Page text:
When you apply for an Australian Visa, you must prove that you are of good character. In simple terms, this means you have no substantial or serious criminal record. Check out our video on this issue or read on below.
Most importantly, people with substantial criminal record. This applies to anyone who has ever been convicted to a term of imprisonment of 12 months or more. It doesn’t matter if the sentence was suspended. It doesn’t matter that the visa applicant hasn’t actually spent a single day in jail. If the sentence was for at least 12 months imprisonment, that amounts to substantial criminal record.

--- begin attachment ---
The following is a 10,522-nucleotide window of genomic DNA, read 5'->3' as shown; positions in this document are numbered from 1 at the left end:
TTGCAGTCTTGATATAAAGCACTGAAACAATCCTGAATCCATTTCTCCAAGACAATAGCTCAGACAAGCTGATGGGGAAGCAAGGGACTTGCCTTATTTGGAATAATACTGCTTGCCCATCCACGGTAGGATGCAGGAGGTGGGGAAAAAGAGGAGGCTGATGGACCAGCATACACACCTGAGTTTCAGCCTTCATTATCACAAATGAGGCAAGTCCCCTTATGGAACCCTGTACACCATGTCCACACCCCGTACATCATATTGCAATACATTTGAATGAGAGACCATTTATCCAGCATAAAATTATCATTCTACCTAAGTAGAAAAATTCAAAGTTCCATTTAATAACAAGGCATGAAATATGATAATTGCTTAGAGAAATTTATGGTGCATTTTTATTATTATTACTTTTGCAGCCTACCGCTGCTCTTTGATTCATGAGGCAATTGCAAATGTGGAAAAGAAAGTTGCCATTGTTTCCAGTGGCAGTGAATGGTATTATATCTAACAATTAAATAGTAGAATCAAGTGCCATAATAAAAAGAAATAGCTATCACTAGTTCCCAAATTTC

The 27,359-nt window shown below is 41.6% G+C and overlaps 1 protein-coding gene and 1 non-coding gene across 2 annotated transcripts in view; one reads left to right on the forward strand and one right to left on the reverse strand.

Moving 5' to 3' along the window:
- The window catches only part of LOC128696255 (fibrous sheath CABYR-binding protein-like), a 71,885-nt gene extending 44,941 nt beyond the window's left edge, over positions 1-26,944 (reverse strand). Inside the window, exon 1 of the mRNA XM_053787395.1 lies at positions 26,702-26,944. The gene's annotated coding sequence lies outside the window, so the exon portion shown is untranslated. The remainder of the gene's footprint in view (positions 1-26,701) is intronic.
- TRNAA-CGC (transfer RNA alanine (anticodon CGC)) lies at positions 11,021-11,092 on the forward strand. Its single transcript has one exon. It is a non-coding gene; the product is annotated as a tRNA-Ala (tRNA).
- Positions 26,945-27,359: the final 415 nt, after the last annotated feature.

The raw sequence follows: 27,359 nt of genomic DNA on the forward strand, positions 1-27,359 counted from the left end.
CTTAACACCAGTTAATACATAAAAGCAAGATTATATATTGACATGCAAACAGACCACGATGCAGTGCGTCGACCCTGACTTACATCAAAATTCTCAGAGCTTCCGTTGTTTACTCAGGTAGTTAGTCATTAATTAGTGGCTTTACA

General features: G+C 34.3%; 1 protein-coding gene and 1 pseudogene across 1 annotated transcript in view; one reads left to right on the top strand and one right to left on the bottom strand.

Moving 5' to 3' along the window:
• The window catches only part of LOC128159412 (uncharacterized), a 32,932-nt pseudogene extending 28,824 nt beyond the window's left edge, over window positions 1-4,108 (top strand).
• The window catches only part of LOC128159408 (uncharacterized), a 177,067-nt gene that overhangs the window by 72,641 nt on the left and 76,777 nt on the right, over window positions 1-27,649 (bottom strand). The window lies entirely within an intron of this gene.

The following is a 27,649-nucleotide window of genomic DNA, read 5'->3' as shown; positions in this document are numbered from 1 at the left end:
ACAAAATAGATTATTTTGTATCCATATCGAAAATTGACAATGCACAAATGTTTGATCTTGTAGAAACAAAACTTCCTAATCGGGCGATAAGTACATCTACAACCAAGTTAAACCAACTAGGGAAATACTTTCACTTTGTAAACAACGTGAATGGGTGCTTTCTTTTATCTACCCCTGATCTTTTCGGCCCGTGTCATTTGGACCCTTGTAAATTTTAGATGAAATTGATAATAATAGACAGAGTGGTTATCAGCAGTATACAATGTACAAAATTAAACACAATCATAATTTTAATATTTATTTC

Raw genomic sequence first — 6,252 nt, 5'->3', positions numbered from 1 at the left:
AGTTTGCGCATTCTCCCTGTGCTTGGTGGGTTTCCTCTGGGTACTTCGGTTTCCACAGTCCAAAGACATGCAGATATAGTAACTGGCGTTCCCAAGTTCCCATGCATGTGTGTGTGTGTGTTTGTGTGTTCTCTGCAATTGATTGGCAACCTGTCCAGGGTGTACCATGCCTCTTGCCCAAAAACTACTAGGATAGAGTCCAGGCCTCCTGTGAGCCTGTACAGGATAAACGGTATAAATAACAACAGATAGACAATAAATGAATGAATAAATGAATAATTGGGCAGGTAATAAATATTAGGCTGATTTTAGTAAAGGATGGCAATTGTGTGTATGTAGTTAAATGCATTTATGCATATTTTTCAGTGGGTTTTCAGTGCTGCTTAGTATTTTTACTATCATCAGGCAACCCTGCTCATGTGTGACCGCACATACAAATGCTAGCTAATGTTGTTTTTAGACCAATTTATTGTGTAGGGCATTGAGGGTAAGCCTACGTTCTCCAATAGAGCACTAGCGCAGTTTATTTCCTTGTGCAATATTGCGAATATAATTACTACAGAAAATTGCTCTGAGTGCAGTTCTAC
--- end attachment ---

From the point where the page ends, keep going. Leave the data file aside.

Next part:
In addition, the Migration legislation specifically refers to some crimes that are so serious that the applicant will not pass the character test. For example:
When Immigration (or on appeal the Administrative Appeals Tribunal) looks at an applicant’s criminal history, these are some of the considerations they take into account:
In addition to the seriousness of the criminal offending, Immigration will take into account other factors as well, namely the interests of the Australian community. For example, they will look at what is in the best interests of minor children in Australia affected by the decision.
In many instances, it is possible to provide evidence to the Government which proves that you do not pose any risk to the community, and it is appropriate to grant a visa. Every case is different, but if you contact us, we’ll listen to your story and will tell you if we can get evidence to support your position.